Two best friends sway on a tire swing as the voice of one of the girls shares the depth of their friendship and the activities they do together. The best friends sing together, comfort one another, draw with chalk, make each other laugh, and more. She knows they are best friends because her friend loves strawberry ice cream, she hates it, and they still get along. When it’s time for the friends to part ways for the day, the girl says she’ll ask her friend’s name tomorrow, surprising the reader with the sudden realization that this friendship is only one day old and perfectly capturing how children can immediately become the best of friends. The book cleverly distorts time, turning the single day of friendly fun into what seems to be a long and solid friendship. Tamaki’s fabulous illustrations brilliantly use a limited color palette of just green and pink hues, magnifying not only the simplicity of the colors but of childlike friendship. Illustrations depicting one girl pretending to be a pickle and the girls riding a bird and chipmunk magnificently portray the girls’ imaginative play, and the text sounds like it’s straight out of a child’s mouth, matching a child in its lack of punctuation and capitalization. With wonderful illustrations and text that are both full of emotion, imagination, and voice, My Best Friend beautifully encapsulates the essence of a quick and delightful childhood friendship.
The “Illustration” badge is awarded to books with exceptional illustrations.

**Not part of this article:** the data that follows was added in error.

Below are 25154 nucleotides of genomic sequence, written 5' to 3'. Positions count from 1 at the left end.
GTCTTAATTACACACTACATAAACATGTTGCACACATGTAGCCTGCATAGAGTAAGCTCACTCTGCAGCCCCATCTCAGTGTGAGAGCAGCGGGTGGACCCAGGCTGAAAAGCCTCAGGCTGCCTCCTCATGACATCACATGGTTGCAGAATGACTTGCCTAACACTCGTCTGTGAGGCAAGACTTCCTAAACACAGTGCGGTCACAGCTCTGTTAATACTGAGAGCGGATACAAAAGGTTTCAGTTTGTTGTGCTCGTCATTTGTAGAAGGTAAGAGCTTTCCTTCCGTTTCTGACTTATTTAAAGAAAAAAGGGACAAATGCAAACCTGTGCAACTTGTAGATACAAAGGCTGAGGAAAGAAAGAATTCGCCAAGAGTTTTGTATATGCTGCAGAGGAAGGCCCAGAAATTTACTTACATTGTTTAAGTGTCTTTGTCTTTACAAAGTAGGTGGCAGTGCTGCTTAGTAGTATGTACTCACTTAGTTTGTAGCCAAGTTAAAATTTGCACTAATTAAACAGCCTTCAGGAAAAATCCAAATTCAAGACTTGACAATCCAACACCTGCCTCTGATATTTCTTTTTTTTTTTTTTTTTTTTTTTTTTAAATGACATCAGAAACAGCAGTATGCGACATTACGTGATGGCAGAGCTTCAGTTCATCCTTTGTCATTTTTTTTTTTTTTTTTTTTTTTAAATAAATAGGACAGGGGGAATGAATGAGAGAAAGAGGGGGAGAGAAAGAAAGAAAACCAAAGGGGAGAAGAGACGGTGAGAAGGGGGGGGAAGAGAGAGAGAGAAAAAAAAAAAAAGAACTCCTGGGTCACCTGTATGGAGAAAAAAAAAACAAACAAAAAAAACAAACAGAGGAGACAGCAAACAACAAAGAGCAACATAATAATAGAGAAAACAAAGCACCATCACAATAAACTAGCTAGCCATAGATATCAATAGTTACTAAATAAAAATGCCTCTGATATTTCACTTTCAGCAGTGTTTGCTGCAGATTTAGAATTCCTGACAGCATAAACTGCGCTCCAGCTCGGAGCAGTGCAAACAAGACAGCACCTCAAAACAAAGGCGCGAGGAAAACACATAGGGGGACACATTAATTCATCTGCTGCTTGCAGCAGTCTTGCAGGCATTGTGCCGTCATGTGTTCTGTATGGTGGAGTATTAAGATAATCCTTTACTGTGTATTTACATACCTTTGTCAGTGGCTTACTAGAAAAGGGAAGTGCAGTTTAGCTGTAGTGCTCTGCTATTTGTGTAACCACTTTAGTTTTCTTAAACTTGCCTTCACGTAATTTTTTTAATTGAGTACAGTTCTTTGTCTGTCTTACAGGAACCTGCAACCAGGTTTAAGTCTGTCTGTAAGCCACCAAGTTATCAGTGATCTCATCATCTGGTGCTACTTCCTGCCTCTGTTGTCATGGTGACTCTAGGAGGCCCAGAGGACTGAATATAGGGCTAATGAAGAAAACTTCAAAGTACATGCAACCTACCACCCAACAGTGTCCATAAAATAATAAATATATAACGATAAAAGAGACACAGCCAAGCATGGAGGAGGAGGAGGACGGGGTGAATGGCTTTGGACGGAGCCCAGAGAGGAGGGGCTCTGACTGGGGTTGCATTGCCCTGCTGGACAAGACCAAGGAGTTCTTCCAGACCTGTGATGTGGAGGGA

A beautiful book showing the simplicity of an instant childhood friendship. The beautiful, limited color palette illustrations and the charming story between these best friends will take you back to the pure joy of finding a fabulous friend you were little.
"Their hug, at the emotional climax of the book, is portrayed up close, surrounded by dynamic lines that evoke the energy of the moment and juxtaposed with text that belies an inner uncertainty that can be common with meeting new people. Though they don’t yet know each other’s names, still these girls are kindred spirits. A delightful new friendship portrayed in all its emergent, ebullient, and transformative ways."
Julie Fogliano is the New York Times–bestselling author of And Then It’s Spring and If You Want to See a Whale, as well as the poetry collection, When Green Becomes Tomatoes. Recipient of the 2013 Ezra Jack Keats Award, her books have been translated into more than ten languages. Julie lives in the Hudson Valley with her husband and three children. When she is not folding laundry or wondering what to make for dinner, she is staring out the window waiting for a book idea to fly by.
Jillian Tamaki is an illustrator and comics artist. She won both a Printz Honor and a Caldecott Honor for the graphic novel This One Summer, which she co-created with Mariko Tamaki. Jillian lives in Toronto, Ontario, where she makes illustrations for magazines, newspapers, websites, and books.
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